Woman with Service Dog Denied Treatment at Two Mississauga Clinics
For people who need them, service dogs are generally supposed to make life easier. But that wasn't the case this past weekend for Mississauga woman Christine Coutts.
According to a recent article from CityNews, Coutts claims she was denied service at two walk-in clinics in Mississauga. The reason: Her service dog Autumn, an Australian Shepherd that's trained to help her with seizures, anxiety disorders, and also acts as a guide dog since Coutts is blind in one eye.
Coutts said that on Sunday she visited MCI The Doctor's Office at Mississauga West for her back and breathing issues. The doctor told her she would need to keep her dog outside.
"I said I have disabilities that allow me to have this service dog, and by law he has to accept me like a wheelchair or cane, and he said he has a mental disability and he's afraid of dogs," Coutts told CityNews.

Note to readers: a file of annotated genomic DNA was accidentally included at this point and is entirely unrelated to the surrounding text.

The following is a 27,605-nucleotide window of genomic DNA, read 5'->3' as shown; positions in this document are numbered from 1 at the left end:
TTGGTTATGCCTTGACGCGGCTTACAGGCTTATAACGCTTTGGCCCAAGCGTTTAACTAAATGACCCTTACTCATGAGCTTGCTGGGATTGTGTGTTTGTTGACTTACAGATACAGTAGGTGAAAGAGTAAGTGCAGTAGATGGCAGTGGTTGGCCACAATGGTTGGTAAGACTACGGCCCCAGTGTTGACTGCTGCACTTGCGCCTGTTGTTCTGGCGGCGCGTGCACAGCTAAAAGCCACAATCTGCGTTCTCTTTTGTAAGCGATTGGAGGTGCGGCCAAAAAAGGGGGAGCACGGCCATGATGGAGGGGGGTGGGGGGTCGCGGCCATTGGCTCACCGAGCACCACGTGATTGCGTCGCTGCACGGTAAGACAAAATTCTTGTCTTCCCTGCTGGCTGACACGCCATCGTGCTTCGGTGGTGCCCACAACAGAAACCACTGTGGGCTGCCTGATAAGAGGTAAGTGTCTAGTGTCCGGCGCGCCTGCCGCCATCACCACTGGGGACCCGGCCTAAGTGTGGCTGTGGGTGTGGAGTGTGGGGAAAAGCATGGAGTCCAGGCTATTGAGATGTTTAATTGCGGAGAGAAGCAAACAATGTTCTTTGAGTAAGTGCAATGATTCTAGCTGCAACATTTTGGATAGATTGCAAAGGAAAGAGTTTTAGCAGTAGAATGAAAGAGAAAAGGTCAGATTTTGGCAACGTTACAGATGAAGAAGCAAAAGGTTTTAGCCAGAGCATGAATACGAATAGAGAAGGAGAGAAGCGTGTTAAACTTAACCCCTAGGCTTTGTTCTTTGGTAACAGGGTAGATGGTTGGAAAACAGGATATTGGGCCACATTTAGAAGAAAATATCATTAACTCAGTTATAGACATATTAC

Coutts then went to the Multi-Specialty Walk In Clinic on Queensway, where she said she had to wait several hours before a doctor was willing to see her.
"He didn't understand how I could be denied treatment with a service dog, and he took me in gladly," she told CityNews. "He even asked to pet my service dog as an apology."
The situation was frightening for the 24-year-old woman, and she hopes no one else has to deal with the same experience. "Sometimes my seizures are just focal, so I get really confused and Autumn keeps me really grounded. She's the only familiar thing when I'm in a strange place."